UAB expands to meet demand for Japanese language instruction

A grant awarded by the Japan Foundation Los Angeles will enable UAB Foreign Languages and Literatures to hire an instructor, expand course offerings and establish a major concentration in Japanese.

Written by: Haley Herfurth

Media Contact: Shannon Thomason

jstream Learn Japanese gettyThe Japanese language may be one of the most difficult to master, but it is a popular language to learn at the University of Alabama at Birmingham, where more than 50 students are pursuing the Japanese minor program

At UAB, students are provided the opportunity to attend cultural events on and off campus, study abroad in Japan for up to one academic year, and learn alongside UAB exchange students from Japan or Japanese residents of the city. 

Now those opportunities are expanding. UAB’s College of Arts and SciencesDepartment of Foreign Languages and Literatures received a $30,000 grant from the Japan Foundation Los Angeles in September. Consul-General Takashi Shinozuka, attending via Skype, and Mark Jackson, Alabama’s honorary consul general of Japan, presented the award to Provost Pam Benoit in a room filled with students, alumni, city residents, faculty and staff. 

The grant will enable the department to hire a full-time visiting language instructor, says Yumi Takamiya, assistant professor in the Department of Foreign Languages and Literatures. That is important because enrollment numbers in UAB’s minor in Japanese are growing. The program also plans to expand its course offerings and would like to establish a major concentration in Japanese in the near future.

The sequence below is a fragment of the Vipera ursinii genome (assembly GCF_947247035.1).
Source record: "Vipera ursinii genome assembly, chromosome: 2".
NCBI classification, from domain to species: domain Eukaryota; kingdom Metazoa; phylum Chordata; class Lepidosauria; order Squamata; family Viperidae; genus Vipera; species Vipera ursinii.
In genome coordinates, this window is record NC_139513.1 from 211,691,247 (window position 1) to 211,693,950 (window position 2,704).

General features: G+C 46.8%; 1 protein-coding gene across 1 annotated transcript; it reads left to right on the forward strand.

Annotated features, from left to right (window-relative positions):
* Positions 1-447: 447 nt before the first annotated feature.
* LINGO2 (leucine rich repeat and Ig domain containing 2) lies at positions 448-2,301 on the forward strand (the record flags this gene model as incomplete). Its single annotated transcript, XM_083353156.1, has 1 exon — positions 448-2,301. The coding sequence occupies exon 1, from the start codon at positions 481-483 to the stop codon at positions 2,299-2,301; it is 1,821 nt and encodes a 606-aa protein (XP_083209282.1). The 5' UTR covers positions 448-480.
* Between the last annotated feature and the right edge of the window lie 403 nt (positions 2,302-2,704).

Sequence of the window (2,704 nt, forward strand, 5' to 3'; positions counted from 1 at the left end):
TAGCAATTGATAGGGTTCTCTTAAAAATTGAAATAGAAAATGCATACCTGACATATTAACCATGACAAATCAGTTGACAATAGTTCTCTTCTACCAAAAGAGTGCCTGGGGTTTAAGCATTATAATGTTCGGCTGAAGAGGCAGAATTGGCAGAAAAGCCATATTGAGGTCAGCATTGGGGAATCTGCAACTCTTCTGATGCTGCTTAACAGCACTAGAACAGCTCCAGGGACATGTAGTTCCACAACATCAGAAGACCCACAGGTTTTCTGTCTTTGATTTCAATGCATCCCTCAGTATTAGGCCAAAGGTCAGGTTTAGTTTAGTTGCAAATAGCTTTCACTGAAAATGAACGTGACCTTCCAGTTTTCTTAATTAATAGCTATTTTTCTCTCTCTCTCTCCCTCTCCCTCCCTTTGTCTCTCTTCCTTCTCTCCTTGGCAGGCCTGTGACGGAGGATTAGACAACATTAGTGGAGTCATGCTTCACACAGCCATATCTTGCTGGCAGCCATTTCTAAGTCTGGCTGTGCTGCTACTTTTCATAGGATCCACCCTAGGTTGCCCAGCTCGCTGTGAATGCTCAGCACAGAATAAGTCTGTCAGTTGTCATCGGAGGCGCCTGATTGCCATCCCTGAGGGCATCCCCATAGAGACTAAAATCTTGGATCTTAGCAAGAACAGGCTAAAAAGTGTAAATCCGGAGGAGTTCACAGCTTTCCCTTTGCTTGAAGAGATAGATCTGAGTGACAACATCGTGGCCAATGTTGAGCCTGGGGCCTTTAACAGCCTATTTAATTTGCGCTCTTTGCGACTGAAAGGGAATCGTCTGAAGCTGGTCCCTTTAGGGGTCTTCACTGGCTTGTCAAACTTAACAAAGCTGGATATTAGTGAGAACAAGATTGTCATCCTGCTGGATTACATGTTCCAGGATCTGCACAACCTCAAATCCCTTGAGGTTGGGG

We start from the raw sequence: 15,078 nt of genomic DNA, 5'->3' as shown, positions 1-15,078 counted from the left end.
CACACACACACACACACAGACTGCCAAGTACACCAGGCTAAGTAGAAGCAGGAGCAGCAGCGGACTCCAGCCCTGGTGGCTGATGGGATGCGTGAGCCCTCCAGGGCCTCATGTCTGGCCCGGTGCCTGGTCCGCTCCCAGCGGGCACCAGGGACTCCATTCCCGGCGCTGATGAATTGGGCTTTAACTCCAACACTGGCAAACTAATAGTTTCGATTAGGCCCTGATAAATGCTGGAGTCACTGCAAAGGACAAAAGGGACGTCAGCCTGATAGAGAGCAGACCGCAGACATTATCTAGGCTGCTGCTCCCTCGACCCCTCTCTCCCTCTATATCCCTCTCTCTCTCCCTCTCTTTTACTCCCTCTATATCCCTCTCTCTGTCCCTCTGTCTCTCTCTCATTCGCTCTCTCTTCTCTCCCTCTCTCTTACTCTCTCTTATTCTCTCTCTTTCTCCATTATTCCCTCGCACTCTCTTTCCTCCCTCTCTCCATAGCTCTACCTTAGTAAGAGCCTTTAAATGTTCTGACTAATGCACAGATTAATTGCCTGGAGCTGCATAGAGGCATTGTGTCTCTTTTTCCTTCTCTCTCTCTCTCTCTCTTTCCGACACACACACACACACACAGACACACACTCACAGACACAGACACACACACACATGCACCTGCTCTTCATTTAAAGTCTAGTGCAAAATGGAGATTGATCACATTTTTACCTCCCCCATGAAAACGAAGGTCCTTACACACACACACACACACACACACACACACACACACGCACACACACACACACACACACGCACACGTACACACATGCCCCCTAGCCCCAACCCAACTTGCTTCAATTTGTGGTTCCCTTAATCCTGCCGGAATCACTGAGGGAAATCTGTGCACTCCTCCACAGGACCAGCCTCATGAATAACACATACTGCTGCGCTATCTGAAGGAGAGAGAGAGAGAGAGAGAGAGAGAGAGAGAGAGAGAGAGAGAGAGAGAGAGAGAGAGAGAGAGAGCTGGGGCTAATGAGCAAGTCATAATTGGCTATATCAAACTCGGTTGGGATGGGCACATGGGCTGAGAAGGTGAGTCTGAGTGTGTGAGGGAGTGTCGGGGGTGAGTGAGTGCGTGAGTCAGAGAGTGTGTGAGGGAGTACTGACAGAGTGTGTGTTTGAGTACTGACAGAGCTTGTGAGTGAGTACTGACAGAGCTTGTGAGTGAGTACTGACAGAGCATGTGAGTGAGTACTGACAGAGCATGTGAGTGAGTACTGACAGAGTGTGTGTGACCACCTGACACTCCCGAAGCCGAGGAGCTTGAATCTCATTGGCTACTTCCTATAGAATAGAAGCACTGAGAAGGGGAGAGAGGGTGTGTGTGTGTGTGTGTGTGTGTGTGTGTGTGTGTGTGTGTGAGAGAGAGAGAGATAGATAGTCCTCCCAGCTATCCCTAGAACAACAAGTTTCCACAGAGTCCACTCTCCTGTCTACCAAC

“We have a high demand for more courses,” Takamiya said. “This grant will be crucial for our Japanese language program to grow.” 

Students who study Japanese language might be drawn by their affinities for subcultures such as anime and manga, but it offers more than accessible entertainment. According to the Foreign Service Institute’s School of Language Studies, Japanese is a Category IV language, meaning it is exceptionally difficult for native English speakers to learn. 

“These students are highly motivated and go through a tough process to learn Japanese and become proficient,” Takamiya said. “In this global world, having experience in a foreign language and culture is a great benefit for any future career path students choose.” 

Birmingham has a long partnership with Japan. Birmingham has called Hitachi, Japan, its sister city since 1982, and a 10-foot statue of Vulcan sits in a park that overlooks Hitachi. In 2017, Maebashi, Japan, became Birmingham’s second Japanese sister city. The Birmingham Botanical Gardens’ Japanese Gardens were officially opened by the ambassador of Japan to the United States in 1967 and feature traditional architecture and elements, and large stone lanterns, a gift from Hitachi, greet visitors at the Botanical Gardens’ entrance.